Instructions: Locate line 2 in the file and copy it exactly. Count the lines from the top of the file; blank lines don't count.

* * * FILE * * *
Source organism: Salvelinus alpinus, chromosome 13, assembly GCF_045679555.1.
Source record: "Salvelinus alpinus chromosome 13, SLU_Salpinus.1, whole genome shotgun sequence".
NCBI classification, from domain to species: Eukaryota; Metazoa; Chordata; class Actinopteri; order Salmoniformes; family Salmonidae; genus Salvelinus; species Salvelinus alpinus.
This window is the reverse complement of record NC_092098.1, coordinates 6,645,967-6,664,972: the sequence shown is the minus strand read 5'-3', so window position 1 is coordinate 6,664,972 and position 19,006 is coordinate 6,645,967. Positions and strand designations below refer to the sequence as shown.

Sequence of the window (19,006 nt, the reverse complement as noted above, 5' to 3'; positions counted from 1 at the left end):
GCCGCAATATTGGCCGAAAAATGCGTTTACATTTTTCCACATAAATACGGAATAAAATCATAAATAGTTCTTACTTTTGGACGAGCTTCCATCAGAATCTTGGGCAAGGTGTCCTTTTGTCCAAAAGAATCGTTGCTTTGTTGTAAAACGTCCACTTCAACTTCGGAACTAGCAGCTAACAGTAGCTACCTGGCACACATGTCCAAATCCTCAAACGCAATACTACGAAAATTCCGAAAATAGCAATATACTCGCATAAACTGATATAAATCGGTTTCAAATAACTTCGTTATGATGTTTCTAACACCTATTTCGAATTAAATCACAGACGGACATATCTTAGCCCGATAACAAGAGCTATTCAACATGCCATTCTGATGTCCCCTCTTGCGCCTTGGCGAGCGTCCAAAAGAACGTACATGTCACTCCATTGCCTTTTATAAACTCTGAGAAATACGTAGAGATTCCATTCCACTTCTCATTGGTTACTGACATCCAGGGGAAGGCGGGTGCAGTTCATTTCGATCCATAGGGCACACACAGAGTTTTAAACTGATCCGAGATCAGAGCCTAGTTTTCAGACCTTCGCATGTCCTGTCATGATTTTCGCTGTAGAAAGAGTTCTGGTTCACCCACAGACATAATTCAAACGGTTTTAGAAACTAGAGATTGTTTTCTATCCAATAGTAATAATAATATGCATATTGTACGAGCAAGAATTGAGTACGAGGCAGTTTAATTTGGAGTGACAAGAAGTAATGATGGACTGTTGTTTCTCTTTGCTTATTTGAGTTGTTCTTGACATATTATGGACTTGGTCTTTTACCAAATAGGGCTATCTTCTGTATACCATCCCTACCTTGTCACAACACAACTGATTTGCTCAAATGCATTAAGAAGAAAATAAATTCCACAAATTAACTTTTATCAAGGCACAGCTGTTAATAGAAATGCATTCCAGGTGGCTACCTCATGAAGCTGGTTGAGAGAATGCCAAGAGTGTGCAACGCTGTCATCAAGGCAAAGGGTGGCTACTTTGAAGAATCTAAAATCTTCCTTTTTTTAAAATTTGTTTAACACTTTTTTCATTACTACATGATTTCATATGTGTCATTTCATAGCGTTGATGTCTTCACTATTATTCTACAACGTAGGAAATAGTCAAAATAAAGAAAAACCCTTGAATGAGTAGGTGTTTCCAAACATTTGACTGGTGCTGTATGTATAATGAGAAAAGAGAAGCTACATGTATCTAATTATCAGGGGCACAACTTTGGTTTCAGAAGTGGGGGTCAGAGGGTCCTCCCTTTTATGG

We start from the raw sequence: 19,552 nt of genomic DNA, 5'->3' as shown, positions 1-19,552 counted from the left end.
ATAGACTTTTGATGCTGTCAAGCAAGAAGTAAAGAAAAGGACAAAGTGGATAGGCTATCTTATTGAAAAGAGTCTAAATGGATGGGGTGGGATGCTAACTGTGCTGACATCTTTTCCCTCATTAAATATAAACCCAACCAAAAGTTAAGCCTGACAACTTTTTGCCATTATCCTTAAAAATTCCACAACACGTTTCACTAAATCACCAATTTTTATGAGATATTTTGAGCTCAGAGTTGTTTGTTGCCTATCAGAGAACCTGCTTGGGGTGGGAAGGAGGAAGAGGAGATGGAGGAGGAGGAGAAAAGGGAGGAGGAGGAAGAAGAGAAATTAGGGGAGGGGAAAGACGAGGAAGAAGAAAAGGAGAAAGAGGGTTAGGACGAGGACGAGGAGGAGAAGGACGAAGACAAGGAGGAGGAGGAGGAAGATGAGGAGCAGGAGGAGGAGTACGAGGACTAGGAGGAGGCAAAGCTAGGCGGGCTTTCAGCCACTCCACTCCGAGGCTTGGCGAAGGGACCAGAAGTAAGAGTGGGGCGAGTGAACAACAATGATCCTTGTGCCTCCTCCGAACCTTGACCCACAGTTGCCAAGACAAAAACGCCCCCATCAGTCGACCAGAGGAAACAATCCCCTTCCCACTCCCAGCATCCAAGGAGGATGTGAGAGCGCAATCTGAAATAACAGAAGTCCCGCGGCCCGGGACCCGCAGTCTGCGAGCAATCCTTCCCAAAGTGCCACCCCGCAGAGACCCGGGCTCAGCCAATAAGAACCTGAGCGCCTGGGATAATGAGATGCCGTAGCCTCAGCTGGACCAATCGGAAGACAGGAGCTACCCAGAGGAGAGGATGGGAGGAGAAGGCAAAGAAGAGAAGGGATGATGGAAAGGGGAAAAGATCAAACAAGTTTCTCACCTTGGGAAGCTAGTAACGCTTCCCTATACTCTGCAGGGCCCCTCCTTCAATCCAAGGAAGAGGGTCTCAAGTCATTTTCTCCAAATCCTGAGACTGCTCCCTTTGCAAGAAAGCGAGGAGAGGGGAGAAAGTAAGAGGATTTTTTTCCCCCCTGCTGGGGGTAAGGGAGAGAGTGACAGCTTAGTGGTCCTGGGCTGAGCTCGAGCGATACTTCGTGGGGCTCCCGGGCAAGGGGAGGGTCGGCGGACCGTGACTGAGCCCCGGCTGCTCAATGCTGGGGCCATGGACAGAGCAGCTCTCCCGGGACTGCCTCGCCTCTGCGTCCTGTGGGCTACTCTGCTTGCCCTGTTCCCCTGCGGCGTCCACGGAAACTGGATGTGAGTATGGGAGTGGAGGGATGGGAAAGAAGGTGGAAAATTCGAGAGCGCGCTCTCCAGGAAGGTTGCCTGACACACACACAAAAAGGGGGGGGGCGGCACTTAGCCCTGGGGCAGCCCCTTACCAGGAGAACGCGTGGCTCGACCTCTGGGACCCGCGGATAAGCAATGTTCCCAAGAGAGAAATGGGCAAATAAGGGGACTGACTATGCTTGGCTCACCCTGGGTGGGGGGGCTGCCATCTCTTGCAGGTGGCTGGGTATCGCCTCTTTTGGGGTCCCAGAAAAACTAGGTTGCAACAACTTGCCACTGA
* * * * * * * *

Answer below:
Source record: "Salvelinus alpinus chromosome 13, SLU_Salpinus.1, whole genome shotgun sequence".